Going the Distance in Long Beach

Posted on 2/7/2019

Wind, rain and rarities galore in Southern California.

For dealers and attendees at the first Long Beach Expo for 2019, the action, floor traffic and buzz were highly visible and audible on the bourse.

"It was a great show for me,” according to a mainstay West Coast table-holding dealer. Another proclaimed: “Metals were moving up and that seemed to spawn more activity.”

The show and atmosphere were definitely upbeat. From dealer set-up on Wednesday, through the show hours on Friday, most proclaimed a lively and rewarding experience.

Unfortunately, and uncharacteristic of So Cal, very heavy rain and strong winds whipped through Friday evening and Saturday. The flash flood warnings and the imploring of public officials to limit unnecessary road travel curtailed the bourse traffic significantly, to end an otherwise exciting show Saturday. This extreme weather during a Long Beach Expo was like Déjà vu: it was precisely 26 years ago, while I was attending the Long Beach show in February 1993, Mother Nature was in an ill mood.

An unexpected marathon

Having just traveled out from the snow and cold of New Hampshire, I recalled that I thought it would be fun to train and run on the beach prior to heading to the Long Beach Expo each morning. So I diligently put in my morning runs Wednesday through Friday morning. Then, as I was wrapping things up on Saturday at the Expo, I noticed flyers circulating on the bourse that said that access to the show Sunday would be limited due to the running of the Long Beach Marathon on Sunday, February 7 (exactly 26 years ago today).

I recall as I was leaving the hall, I noticed a couple of runners jogging by and asked if they happened to know anything about the marathon, and if it was too late to enter. One fellow replied: “No, it’s not too late. Just show up at the Sheraton around 6 a.m. You can sign up then.”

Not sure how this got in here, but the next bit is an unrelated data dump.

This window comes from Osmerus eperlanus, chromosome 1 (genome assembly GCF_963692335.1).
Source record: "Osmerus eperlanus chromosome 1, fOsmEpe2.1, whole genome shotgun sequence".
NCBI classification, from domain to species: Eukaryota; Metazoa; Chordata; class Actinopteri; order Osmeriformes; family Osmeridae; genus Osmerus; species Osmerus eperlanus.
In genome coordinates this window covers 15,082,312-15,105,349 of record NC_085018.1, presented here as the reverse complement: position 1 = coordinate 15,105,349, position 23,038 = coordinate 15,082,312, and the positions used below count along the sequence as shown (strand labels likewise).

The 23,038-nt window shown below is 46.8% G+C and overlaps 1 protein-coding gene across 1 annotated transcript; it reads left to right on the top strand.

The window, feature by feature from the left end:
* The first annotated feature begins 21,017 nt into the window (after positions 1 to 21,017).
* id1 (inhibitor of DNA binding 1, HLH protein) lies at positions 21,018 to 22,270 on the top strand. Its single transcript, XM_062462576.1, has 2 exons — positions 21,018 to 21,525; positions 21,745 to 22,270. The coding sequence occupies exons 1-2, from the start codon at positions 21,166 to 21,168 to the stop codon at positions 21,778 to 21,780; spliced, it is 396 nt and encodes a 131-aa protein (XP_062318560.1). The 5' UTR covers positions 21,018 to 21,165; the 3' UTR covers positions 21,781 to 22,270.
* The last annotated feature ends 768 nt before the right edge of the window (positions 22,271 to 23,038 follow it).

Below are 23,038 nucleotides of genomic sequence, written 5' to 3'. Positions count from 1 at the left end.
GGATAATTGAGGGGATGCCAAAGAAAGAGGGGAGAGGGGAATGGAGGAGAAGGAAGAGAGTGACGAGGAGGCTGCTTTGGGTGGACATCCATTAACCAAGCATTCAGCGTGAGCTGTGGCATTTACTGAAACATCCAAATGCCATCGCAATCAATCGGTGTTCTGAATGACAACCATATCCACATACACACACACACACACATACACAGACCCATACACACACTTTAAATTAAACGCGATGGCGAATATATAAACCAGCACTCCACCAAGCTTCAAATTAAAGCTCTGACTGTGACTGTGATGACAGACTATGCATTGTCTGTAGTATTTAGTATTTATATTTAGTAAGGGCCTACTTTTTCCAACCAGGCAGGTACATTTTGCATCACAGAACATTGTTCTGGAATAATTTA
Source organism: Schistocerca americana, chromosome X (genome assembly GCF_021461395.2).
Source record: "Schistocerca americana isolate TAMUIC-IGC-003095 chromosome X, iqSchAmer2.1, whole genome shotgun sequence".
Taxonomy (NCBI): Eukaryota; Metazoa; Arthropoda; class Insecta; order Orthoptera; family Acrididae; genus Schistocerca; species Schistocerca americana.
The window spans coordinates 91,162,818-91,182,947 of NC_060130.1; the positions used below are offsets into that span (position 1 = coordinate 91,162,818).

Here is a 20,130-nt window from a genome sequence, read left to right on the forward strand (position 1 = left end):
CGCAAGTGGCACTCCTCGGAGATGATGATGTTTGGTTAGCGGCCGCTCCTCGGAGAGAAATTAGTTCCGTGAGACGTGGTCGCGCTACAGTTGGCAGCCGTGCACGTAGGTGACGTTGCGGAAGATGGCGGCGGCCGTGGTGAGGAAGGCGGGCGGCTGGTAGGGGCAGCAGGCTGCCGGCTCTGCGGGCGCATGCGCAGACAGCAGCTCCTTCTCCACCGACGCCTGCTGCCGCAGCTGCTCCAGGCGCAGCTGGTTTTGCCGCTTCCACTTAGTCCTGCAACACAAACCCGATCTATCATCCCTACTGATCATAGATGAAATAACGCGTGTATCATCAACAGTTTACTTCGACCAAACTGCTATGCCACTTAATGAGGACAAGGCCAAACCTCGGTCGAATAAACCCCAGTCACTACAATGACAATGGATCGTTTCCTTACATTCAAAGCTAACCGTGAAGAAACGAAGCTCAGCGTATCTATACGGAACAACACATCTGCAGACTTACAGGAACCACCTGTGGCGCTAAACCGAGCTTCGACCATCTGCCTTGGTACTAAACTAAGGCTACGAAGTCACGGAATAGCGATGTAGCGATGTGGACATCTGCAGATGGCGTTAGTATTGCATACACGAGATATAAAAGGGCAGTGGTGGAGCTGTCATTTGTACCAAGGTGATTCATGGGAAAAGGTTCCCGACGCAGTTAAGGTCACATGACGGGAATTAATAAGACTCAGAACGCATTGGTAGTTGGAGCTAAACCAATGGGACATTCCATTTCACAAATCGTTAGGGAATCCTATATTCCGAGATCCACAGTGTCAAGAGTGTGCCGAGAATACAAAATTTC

Although I was totally unprepared for this, and hadn’t planned on it at all, that’s all I needed to hear. I skedaddled back to my Downtown Long Beach Travelodge room, ate pancakes and grazed on lots of cereal. I set my alarm for 4 a.m., excitedly exited my hotel, and ran to the Sheraton. There wasn’t much of a line at 5 a.m. I grabbed one of the entry forms and filled it out, noting a $35 fee for first-time marathoners. I paid the money to the volunteer and got my bib number.

1993 Long Beach Marathon Bronze Medal
Click images to enlarge.

The race had every kind of physical and climatic challenge. It was about 40 degrees at the start of the race. Then, around mile 10, it began to rain steadily. Then, winds picked up and at about the 20-mile mark, it was hailing; stones were about the size of a quarter! Then, the sun came out. Mother Nature threw everything at us.

I remember that I made a point to sprint at the finish line. It was there I was given the traditional runner's T-shirt, and something which I wasn’t expecting: a bronze medal attached to a royal purple lanyard that was placed around my neck. On the obverse, it simply read: “Long Beach 1993” and the reverse read: “First Marathon.”

Wow, that was quite the thrill. Proudly, that was the first of 18 marathons that I have completed, but it is the 1993 medal denoting my first marathon which is very special to me. I thank my readers for allowing me to digress.

The perfect princess

Now flash back to 2019 and the Heritage Long Beach Signature Auction, which pulled in a solid $11 million.

The power numbers were as follows: Of the nearly 3,500 lots up for grabs in the Golden State, seven lots exceeded $100,000 and 137 lots exceeded five figures.

1864 Type III Princess Gold $1, graded NGC MS 69. Price realized: $72,000.